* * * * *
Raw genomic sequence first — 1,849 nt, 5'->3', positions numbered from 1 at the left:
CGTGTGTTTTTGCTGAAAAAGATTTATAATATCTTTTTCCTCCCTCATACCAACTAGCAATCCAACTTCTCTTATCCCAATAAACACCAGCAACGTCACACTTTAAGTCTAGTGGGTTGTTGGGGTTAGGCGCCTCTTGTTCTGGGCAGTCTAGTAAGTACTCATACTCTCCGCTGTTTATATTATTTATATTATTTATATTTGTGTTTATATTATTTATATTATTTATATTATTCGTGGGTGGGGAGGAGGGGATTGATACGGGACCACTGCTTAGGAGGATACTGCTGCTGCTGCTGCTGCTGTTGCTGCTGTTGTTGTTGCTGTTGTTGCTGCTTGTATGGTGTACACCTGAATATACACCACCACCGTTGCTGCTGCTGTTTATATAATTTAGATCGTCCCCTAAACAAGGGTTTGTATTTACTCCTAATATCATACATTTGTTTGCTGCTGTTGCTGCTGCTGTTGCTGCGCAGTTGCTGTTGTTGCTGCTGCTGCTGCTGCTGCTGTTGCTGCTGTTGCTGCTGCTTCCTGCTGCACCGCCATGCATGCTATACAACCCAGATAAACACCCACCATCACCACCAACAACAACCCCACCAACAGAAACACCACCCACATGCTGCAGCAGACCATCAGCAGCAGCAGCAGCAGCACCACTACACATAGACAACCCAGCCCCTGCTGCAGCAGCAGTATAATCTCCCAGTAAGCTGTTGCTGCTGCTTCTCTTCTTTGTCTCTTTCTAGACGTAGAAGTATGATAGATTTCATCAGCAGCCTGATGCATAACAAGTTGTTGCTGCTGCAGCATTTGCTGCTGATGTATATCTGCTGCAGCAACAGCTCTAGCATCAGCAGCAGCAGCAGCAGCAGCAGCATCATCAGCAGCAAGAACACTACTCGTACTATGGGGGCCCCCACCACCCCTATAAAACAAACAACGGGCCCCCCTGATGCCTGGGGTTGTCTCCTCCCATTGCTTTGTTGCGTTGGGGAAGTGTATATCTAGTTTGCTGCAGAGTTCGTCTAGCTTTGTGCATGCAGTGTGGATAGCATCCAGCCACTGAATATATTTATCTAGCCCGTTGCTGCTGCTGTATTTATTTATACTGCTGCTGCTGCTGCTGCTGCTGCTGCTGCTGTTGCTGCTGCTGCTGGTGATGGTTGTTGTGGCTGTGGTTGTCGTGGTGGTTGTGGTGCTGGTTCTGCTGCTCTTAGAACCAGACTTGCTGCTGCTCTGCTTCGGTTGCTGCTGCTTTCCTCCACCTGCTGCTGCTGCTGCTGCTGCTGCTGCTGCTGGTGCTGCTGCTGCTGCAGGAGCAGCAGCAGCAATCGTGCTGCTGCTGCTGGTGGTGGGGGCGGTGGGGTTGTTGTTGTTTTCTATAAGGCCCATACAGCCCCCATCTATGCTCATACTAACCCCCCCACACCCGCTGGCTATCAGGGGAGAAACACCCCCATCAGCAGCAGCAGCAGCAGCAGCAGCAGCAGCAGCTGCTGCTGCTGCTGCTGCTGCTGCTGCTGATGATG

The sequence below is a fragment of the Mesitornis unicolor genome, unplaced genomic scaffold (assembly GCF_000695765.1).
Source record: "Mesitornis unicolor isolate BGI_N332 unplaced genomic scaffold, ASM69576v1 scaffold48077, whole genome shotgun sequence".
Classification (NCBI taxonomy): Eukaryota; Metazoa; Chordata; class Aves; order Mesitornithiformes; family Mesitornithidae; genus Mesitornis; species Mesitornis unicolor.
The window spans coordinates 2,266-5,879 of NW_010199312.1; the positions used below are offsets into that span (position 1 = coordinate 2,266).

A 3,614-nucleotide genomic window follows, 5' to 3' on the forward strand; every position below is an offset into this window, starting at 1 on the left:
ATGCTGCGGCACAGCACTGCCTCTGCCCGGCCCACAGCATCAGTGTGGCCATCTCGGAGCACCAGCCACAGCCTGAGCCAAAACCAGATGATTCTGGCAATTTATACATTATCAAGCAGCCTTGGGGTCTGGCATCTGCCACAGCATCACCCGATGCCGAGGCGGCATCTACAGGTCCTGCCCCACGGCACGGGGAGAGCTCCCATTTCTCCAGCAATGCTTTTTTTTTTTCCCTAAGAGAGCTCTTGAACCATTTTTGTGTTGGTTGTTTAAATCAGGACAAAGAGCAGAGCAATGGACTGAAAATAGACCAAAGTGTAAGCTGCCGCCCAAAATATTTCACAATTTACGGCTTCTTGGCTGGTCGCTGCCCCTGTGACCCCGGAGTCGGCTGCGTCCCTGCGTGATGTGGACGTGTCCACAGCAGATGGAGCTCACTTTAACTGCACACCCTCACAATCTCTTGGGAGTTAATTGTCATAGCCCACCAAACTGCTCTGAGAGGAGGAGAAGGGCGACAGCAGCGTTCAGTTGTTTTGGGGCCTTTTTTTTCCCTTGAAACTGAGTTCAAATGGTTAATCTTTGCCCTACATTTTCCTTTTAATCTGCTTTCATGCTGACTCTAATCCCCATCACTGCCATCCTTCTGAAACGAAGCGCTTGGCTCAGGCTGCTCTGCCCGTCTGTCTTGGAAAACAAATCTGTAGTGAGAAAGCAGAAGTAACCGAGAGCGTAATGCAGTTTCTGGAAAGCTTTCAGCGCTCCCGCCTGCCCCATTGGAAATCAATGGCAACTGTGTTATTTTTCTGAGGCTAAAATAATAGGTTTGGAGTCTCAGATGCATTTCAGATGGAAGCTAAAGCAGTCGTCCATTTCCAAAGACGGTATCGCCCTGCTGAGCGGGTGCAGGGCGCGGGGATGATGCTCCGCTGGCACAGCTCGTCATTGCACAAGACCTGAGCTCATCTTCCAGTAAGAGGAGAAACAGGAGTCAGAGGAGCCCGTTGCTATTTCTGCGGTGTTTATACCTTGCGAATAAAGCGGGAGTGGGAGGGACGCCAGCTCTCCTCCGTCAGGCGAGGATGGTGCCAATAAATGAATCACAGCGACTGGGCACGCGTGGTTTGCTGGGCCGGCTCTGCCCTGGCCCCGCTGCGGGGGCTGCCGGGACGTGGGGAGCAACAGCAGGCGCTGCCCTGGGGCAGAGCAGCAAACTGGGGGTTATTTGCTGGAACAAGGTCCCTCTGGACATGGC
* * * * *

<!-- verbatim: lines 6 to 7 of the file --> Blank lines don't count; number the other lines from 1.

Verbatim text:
The window spans coordinates 2,266-5,879 of NW_010199312.1; the positions used below are offsets into that span (position 1 = coordinate 2,266).

A 3,614-nucleotide genomic window follows, 5' to 3' on the forward strand; every position below is an offset into this window, starting at 1 on the left: